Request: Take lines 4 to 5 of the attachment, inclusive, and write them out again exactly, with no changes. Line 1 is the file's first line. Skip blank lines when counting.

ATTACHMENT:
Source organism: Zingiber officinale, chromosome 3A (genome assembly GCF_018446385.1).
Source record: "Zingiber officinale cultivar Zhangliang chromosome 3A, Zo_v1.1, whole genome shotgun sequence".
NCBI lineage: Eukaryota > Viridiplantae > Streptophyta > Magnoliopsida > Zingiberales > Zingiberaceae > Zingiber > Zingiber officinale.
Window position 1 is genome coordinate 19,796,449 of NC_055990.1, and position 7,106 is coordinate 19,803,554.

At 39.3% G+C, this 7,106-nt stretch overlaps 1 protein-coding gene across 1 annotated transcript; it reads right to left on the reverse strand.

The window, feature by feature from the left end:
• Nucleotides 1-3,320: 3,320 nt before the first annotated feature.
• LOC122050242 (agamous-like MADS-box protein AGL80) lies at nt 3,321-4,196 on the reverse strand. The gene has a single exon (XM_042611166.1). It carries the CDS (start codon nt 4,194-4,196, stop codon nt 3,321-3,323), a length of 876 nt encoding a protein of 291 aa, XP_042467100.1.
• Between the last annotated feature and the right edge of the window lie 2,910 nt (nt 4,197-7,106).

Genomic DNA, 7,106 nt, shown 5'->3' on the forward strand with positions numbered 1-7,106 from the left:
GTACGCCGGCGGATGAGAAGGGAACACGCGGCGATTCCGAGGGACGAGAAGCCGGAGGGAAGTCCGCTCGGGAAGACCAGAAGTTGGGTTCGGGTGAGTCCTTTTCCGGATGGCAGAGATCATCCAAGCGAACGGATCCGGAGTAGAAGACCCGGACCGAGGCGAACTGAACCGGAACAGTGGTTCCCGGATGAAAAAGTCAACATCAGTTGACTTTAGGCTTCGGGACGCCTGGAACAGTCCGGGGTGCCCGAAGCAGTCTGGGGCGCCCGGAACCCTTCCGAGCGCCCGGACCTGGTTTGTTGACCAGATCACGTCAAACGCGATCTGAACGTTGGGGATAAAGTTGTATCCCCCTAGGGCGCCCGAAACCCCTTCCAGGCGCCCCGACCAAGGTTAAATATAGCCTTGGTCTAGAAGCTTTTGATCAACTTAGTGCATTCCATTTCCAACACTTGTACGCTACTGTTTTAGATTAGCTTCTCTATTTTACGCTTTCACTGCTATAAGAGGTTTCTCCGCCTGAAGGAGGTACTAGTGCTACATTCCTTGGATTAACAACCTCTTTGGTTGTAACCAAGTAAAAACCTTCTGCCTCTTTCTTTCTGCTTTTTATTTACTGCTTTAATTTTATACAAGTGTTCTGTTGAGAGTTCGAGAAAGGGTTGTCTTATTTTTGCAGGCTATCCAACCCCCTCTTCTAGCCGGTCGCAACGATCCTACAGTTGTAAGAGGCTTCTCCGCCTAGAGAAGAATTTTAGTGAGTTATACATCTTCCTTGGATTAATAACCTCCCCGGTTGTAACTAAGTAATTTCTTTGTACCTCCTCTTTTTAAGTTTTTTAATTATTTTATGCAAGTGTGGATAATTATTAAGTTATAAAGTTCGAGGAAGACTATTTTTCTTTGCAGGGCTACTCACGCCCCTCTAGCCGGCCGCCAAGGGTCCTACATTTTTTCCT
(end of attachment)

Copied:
Window position 1 is genome coordinate 19,796,449 of NC_055990.1, and position 7,106 is coordinate 19,803,554.

At 39.3% G+C, this 7,106-nt stretch overlaps 1 protein-coding gene across 1 annotated transcript; it reads right to left on the reverse strand.